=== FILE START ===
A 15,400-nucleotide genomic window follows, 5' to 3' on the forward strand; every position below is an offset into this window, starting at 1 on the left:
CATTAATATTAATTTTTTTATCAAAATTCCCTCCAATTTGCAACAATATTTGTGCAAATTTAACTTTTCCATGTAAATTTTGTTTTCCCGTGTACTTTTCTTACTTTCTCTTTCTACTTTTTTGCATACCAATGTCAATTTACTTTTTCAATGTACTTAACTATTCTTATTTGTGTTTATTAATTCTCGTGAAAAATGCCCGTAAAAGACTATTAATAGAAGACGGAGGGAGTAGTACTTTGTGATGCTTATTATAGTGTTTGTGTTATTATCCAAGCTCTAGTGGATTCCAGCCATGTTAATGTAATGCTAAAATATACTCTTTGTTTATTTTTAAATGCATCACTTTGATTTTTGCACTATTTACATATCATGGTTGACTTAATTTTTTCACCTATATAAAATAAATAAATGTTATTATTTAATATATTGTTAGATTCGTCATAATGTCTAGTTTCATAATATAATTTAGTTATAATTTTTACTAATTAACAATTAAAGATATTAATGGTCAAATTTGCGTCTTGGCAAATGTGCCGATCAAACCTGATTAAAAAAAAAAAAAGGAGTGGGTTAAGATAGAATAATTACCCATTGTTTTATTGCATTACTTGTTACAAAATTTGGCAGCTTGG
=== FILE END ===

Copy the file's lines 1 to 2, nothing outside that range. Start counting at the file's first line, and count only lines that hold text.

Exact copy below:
A 15,400-nucleotide genomic window follows, 5' to 3' on the forward strand; every position below is an offset into this window, starting at 1 on the left:
CATTAATATTAATTTTTTTATCAAAATTCCCTCCAATTTGCAACAATATTTGTGCAAATTTAACTTTTCCATGTAAATTTTGTTTTCCCGTGTACTTTTCTTACTTTCTCTTTCTACTTTTTTGCATACCAATGTCAATTTACTTTTTCAATGTACTTAACTATTCTTATTTGTGTTTATTAATTCTCGTGAAAAATGCCCGTAAAAGACTATTAATAGAAGACGGAGGGAGTAGTACTTTGTGATGCTTATTATAGTGTTTGTGTTATTATCCAAGCTCTAGTGGATTCCAGCCATGTTAATGTAATGCTAAAATATACTCTTTGTTTATTTTTAAATGCATCACTTTGATTTTTGCACTATTTACATATCATGGTTGACTTAATTTTTTCACCTATATAAAATAAATAAATGTTATTATTTAATATATTGTTAGATTCGTCATAATGTCTAGTTTCATAATATAATTTAGTTATAATTTTTACTAATTAACAATTAAAGATATTAATGGTCAAATTTGCGTCTTGGCAAATGTGCCGATCAAACCTGATTAAAAAAAAAAAAAGGAGTGGGTTAAGATAGAATAATTACCCATTGTTTTATTGCATTACTTGTTACAAAATTTGGCAGCTTGG